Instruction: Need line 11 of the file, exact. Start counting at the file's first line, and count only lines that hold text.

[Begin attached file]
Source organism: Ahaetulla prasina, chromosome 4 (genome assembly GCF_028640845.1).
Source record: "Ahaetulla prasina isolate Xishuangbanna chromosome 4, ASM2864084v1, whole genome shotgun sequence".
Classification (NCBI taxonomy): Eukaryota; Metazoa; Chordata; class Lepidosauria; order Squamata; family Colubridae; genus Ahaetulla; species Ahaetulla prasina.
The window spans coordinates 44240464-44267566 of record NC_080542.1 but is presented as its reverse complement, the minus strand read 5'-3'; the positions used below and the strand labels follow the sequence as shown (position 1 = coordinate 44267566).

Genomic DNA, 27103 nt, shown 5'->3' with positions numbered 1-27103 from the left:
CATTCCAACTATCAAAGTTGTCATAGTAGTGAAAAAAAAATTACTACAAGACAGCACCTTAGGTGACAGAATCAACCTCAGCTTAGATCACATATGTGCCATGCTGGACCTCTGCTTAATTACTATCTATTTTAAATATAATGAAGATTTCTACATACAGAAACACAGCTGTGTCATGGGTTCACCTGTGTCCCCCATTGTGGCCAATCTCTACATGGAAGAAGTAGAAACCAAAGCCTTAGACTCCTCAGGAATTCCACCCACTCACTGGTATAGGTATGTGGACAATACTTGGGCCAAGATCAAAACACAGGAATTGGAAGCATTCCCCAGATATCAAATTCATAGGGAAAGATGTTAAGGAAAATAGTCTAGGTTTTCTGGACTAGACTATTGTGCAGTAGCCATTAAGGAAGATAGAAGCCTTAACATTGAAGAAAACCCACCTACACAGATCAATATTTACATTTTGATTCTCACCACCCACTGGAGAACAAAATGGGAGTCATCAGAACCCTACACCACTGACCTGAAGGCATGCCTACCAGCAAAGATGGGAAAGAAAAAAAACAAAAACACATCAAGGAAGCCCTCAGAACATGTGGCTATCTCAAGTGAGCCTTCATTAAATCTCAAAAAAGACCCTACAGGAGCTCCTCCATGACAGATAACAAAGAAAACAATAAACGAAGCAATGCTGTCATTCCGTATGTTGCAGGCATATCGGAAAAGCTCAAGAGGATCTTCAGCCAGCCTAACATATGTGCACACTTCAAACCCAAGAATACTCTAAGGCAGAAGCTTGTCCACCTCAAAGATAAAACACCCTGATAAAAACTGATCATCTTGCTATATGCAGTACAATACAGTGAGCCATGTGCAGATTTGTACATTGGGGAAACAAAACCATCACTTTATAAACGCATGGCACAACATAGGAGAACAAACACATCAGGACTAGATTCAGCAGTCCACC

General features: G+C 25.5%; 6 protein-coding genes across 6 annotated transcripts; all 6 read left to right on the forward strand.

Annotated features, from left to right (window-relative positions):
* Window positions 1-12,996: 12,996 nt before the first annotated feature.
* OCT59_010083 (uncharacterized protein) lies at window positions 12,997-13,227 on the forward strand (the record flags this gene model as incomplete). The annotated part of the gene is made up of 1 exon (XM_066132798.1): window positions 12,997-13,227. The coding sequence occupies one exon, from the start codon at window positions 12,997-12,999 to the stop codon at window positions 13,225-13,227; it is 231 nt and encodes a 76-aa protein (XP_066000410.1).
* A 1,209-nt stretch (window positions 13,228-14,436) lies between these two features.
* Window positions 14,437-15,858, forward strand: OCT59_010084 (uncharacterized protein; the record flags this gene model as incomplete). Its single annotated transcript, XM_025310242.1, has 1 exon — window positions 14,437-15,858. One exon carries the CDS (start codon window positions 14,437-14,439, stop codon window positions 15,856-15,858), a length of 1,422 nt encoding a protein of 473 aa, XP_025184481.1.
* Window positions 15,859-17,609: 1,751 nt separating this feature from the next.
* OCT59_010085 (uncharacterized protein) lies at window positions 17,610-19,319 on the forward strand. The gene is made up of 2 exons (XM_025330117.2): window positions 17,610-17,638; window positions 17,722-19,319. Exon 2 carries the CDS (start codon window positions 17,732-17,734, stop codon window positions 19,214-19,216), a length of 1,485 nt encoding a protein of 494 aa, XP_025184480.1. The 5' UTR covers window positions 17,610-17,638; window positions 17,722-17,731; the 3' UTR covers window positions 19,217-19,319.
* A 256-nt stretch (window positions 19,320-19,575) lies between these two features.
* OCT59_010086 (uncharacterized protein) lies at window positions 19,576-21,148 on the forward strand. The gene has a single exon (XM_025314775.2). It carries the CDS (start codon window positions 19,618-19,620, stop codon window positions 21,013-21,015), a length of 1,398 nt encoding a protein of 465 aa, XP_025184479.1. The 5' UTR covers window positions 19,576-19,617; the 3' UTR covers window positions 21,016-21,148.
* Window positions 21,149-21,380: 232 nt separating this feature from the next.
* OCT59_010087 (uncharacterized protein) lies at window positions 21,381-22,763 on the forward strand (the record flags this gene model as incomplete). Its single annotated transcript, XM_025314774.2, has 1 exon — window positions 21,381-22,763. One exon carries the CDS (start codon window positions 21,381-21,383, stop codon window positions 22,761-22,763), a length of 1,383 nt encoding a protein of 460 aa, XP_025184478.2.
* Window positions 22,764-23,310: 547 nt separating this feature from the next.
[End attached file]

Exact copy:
* A 1,209-nt stretch (window positions 13,228-14,436) lies between these two features.